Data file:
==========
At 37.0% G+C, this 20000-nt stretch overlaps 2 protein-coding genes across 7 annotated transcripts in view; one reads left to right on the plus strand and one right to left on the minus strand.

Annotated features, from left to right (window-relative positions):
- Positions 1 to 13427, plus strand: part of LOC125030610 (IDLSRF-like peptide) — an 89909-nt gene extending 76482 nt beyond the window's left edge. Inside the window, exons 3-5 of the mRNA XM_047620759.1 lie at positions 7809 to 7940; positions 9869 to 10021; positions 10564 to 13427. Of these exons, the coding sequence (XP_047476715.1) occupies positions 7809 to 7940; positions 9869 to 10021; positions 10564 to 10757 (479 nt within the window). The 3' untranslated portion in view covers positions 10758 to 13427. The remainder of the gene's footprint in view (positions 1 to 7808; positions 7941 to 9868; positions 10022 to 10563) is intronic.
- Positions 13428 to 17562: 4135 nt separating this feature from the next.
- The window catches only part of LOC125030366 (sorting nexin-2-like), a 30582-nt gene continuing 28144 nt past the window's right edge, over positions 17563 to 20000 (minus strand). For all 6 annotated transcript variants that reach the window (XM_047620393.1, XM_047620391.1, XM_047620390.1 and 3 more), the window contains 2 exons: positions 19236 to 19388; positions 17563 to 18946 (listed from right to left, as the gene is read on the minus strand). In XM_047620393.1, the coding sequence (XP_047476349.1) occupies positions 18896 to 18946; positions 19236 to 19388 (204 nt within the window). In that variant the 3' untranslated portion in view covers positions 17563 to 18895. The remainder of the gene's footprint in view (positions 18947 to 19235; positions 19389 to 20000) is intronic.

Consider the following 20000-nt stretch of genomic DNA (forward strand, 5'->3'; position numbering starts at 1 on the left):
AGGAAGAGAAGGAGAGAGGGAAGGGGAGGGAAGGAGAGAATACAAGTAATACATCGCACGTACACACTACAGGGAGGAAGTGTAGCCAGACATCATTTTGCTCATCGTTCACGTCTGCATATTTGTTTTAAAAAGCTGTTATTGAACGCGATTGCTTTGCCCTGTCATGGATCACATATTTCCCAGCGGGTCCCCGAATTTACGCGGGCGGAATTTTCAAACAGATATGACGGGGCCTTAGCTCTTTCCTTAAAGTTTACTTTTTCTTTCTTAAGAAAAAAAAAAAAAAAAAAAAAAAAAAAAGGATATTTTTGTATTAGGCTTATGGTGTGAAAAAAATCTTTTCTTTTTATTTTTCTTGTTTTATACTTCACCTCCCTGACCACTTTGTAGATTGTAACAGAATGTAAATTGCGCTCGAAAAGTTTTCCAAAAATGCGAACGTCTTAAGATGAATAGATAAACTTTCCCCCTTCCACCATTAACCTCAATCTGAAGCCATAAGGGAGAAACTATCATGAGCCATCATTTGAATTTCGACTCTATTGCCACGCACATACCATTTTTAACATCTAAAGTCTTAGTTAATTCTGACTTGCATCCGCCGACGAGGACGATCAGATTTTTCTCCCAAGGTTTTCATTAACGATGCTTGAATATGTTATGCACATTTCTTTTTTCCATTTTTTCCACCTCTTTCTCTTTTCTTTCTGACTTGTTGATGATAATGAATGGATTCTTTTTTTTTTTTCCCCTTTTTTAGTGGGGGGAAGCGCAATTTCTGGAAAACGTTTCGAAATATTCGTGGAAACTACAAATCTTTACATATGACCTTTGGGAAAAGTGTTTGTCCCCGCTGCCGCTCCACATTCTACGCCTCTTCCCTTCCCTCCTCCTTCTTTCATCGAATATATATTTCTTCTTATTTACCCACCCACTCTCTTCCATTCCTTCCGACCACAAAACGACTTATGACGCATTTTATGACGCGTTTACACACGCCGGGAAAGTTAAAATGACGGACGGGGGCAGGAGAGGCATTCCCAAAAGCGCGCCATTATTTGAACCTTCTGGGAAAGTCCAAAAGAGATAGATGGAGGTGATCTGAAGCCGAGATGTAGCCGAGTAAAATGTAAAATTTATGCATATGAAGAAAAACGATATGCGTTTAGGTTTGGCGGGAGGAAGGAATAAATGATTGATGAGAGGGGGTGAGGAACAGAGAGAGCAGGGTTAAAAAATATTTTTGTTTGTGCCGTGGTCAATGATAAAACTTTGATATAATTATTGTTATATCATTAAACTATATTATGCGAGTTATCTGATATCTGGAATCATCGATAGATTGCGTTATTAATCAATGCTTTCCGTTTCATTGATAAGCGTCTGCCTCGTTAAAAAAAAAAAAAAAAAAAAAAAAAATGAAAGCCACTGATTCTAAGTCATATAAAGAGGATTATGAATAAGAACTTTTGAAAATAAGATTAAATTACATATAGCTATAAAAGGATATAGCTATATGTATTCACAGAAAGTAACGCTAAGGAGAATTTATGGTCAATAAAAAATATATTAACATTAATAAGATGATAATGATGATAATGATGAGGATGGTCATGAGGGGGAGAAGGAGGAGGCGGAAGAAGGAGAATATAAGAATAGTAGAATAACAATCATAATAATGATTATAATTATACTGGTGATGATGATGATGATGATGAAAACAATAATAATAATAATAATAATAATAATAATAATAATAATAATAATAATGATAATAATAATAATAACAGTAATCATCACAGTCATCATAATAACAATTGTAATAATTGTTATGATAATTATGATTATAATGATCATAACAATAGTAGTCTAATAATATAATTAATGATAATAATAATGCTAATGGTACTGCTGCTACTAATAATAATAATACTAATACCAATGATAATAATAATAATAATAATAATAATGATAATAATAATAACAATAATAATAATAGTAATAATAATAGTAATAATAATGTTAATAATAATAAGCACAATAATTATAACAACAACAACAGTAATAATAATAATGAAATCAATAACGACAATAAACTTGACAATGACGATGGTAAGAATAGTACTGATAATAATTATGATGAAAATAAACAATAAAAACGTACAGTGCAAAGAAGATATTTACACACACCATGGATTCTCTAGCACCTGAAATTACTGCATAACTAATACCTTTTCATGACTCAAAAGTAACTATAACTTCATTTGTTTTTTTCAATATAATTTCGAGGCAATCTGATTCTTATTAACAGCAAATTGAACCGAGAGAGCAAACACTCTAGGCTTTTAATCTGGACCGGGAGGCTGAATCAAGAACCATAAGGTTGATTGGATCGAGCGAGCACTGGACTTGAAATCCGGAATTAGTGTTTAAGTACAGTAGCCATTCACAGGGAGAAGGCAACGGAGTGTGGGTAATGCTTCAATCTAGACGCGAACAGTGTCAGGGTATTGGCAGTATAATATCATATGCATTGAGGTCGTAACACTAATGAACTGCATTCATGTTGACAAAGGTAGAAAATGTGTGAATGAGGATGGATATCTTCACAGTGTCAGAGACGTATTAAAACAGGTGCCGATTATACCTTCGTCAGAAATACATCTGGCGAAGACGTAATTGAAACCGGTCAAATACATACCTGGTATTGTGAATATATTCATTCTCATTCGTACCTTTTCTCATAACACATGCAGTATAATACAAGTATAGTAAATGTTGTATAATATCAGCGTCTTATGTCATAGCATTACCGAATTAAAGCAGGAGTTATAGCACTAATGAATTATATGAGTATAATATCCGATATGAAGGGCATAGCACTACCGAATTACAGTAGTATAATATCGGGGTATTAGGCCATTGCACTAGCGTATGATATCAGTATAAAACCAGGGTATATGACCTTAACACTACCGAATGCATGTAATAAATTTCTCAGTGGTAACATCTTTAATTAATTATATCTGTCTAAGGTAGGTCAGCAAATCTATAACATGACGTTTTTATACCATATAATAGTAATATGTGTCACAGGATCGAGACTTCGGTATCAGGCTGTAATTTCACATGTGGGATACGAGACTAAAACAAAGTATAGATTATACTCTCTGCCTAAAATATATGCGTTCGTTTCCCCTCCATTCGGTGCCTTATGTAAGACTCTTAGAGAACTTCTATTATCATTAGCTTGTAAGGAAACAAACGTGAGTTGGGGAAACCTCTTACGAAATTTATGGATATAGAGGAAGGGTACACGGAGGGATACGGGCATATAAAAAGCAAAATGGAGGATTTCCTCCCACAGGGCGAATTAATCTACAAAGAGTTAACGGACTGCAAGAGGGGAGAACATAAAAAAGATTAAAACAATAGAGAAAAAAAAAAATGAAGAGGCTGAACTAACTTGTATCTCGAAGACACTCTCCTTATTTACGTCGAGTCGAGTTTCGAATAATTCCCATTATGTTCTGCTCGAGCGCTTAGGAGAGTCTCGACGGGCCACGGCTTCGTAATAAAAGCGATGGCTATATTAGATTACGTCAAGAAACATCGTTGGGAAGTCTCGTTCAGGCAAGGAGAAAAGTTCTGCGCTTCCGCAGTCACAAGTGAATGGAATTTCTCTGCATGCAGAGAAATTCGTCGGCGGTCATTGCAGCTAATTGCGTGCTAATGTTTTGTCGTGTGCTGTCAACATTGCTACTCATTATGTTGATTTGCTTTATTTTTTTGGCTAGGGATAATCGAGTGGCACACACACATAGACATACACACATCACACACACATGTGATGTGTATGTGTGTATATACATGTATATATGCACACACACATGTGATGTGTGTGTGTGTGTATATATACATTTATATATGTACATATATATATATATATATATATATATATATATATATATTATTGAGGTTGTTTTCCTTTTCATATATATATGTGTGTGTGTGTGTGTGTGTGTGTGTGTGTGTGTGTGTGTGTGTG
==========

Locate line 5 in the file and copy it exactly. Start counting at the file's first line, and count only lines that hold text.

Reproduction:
- The window catches only part of LOC125030366 (sorting nexin-2-like), a 30582-nt gene continuing 28144 nt past the window's right edge, over positions 17563 to 20000 (minus strand). For all 6 annotated transcript variants that reach the window (XM_047620393.1, XM_047620391.1, XM_047620390.1 and 3 more), the window contains 2 exons: positions 19236 to 19388; positions 17563 to 18946 (listed from right to left, as the gene is read on the minus strand). In XM_047620393.1, the coding sequence (XP_047476349.1) occupies positions 18896 to 18946; positions 19236 to 19388 (204 nt within the window). In that variant the 3' untranslated portion in view covers positions 17563 to 18895. The remainder of the gene's footprint in view (positions 18947 to 19235; positions 19389 to 20000) is intronic.